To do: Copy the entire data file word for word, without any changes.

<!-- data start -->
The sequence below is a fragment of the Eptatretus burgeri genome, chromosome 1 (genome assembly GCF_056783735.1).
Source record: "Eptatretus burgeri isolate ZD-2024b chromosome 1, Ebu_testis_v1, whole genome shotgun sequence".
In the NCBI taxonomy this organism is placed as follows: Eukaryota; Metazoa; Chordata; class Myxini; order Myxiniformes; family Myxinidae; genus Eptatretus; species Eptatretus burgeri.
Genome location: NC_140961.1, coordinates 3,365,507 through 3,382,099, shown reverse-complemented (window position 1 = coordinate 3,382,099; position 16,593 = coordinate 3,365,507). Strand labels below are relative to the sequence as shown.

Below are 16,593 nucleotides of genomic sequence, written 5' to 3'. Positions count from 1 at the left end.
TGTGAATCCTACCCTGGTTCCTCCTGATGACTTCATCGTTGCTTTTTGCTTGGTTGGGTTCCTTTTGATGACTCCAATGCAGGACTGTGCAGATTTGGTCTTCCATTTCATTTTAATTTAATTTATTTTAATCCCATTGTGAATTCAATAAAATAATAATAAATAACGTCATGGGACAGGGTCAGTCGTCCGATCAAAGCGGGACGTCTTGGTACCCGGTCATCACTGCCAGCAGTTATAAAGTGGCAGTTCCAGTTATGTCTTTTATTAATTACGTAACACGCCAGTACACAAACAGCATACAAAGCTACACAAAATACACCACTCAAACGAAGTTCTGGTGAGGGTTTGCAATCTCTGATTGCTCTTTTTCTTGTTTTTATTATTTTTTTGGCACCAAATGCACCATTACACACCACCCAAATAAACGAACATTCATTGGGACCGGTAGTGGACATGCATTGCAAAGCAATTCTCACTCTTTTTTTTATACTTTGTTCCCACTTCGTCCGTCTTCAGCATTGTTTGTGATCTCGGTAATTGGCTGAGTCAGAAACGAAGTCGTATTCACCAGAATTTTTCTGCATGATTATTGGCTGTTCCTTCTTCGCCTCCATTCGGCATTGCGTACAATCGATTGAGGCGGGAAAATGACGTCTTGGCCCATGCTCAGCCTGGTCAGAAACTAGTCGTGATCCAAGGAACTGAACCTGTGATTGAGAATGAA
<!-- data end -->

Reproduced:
The sequence below is a fragment of the Eptatretus burgeri genome, chromosome 1 (genome assembly GCF_056783735.1).
Source record: "Eptatretus burgeri isolate ZD-2024b chromosome 1, Ebu_testis_v1, whole genome shotgun sequence".
In the NCBI taxonomy this organism is placed as follows: Eukaryota; Metazoa; Chordata; class Myxini; order Myxiniformes; family Myxinidae; genus Eptatretus; species Eptatretus burgeri.
Genome location: NC_140961.1, coordinates 3,365,507 through 3,382,099, shown reverse-complemented (window position 1 = coordinate 3,382,099; position 16,593 = coordinate 3,365,507). Strand labels below are relative to the sequence as shown.

Below are 16,593 nucleotides of genomic sequence, written 5' to 3'. Positions count from 1 at the left end.
TGTGAATCCTACCCTGGTTCCTCCTGATGACTTCATCGTTGCTTTTTGCTTGGTTGGGTTCCTTTTGATGACTCCAATGCAGGACTGTGCAGATTTGGTCTTCCATTTCATTTTAATTTAATTTATTTTAATCCCATTGTGAATTCAATAAAATAATAATAAATAACGTCATGGGACAGGGTCAGTCGTCCGATCAAAGCGGGACGTCTTGGTACCCGGTCATCACTGCCAGCAGTTATAAAGTGGCAGTTCCAGTTATGTCTTTTATTAATTACGTAACACGCCAGTACACAAACAGCATACAAAGCTACACAAAATACACCACTCAAACGAAGTTCTGGTGAGGGTTTGCAATCTCTGATTGCTCTTTTTCTTGTTTTTATTATTTTTTTGGCACCAAATGCACCATTACACACCACCCAAATAAACGAACATTCATTGGGACCGGTAGTGGACATGCATTGCAAAGCAATTCTCACTCTTTTTTTTATACTTTGTTCCCACTTCGTCCGTCTTCAGCATTGTTTGTGATCTCGGTAATTGGCTGAGTCAGAAACGAAGTCGTATTCACCAGAATTTTTCTGCATGATTATTGGCTGTTCCTTCTTCGCCTCCATTCGGCATTGCGTACAATCGATTGAGGCGGGAAAATGACGTCTTGGCCCATGCTCAGCCTGGTCAGAAACTAGTCGTGATCCAAGGAACTGAACCTGTGATTGAGAATGAA